The crowd favourite, and mine as well, was the bull riding category. In this rodeo event, the competitors must straddle a bucking bull for eight seconds, holding nothing but a braided rope with a single hand.
I followed the crowd as we shifted towards the bucking chutes, hoping to get as close to the adrenaline as possible without catching the spray of the bulls’ saliva. After the athletes were tossed across the arena like mashed potatoes in a food fight, the crowd would begin to roar as the cowboys found themselves ass-in-the-dirt and under the gaze of a charging bull. Despite safety equipment and the protection of rodeo clowns, riders rarely left the enclosure without several bruises and torn garments.
The competitiveness among the athletes was visible and exhilarating. Although the rodeo itself is relatively small, especially compared to the plans of the Edmonton Pro Rodeo or the Ponoka Stampede, the athletes are professional and desperate to upgrade their rank in the standings. Every year, the Hanna Rodeo occurs at the tail end of their season. So, for athletes eager to make it into November’s Canadian Finals Rodeo, this small-town event is their last chance at qualifying.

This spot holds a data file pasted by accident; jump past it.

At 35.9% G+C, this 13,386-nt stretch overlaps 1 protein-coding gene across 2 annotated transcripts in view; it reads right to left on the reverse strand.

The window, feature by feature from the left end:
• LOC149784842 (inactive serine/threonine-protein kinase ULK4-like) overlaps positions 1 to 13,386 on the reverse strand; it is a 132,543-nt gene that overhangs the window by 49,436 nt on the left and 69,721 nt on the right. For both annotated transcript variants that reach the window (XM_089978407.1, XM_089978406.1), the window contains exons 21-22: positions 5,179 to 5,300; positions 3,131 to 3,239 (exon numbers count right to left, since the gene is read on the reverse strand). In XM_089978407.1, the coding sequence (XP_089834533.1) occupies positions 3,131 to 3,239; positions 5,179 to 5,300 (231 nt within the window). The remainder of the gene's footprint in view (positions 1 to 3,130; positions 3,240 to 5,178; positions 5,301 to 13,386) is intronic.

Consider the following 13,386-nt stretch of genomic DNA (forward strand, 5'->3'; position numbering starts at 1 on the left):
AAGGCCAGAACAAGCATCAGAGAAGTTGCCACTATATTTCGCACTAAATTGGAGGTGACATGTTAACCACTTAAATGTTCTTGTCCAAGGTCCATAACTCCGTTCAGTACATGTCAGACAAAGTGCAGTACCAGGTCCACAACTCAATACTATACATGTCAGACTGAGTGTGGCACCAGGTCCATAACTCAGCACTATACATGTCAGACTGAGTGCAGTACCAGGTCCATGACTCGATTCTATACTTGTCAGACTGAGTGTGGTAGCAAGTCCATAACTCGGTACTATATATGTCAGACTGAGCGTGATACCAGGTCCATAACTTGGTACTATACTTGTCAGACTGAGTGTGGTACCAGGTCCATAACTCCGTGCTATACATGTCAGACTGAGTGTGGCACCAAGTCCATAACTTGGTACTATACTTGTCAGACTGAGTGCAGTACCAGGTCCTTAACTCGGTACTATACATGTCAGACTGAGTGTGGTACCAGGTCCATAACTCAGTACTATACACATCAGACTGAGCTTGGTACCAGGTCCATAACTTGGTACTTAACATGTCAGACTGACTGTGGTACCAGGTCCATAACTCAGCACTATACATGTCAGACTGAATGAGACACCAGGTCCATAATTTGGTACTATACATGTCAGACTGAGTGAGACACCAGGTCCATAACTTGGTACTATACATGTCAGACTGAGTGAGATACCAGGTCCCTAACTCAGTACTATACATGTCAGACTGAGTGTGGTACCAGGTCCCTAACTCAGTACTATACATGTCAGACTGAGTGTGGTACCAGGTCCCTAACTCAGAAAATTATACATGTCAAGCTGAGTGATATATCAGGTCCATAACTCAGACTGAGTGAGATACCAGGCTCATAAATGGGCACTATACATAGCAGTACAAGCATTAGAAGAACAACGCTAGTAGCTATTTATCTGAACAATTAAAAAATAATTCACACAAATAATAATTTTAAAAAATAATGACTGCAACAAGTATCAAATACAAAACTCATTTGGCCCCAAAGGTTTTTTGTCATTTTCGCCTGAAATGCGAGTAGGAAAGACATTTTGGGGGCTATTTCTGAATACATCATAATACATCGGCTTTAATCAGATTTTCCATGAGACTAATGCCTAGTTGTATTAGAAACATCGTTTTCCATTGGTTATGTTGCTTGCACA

Looking around the arena, it became clear that this was unlike any rodeo I had experienced in my youth. It lacked the theatrics of the Calgary Stampede because it didn’t need them; people weren’t here to see a staged show. There were no teenagers taking selfies with dustless Stetsons, nor were there spectators getting black-out drunk in the beer gardens
These were real, bonafide, belt-buckled cowpeople. They were pursuing not a dream but a literal way of life. At some point, sport became enmeshed with their livelihoods and, because of this, the passion the riders have for the sport, the animals, and each other is palpable from the stands.
Shortly before the end of the rodeo, as one of the last bull riders sorted his positioning in the chute, the voices within the crowd unified and began to sing “Take Me Home, Country Roads”.
The lyrics were carried over Hand Hills Lake, into the empty prairies of the east, and over the arena, towards the urban centres of Alberta in the west. I realized that no matter where I was, a rodeo outside of Hanna or my favourite pub in the centre of the city, there would always be a crowd ready to harmonize John Denver at a moment’s notice.
Back at the gate, out of the way of danger, a five-year-old girl sat on a large, dark brown horse and listened quietly to the crowd sing. And although she was in the distance, buried beneath a cloud of dust, I could imagine Denver’s lyrics becoming impressed in her heart, and I felt that I was witnessing the formation of rural Alberta’s next generation—a culture that no longer seemed so intangible and distant.
Hanna Indoor Rodeo Facebook page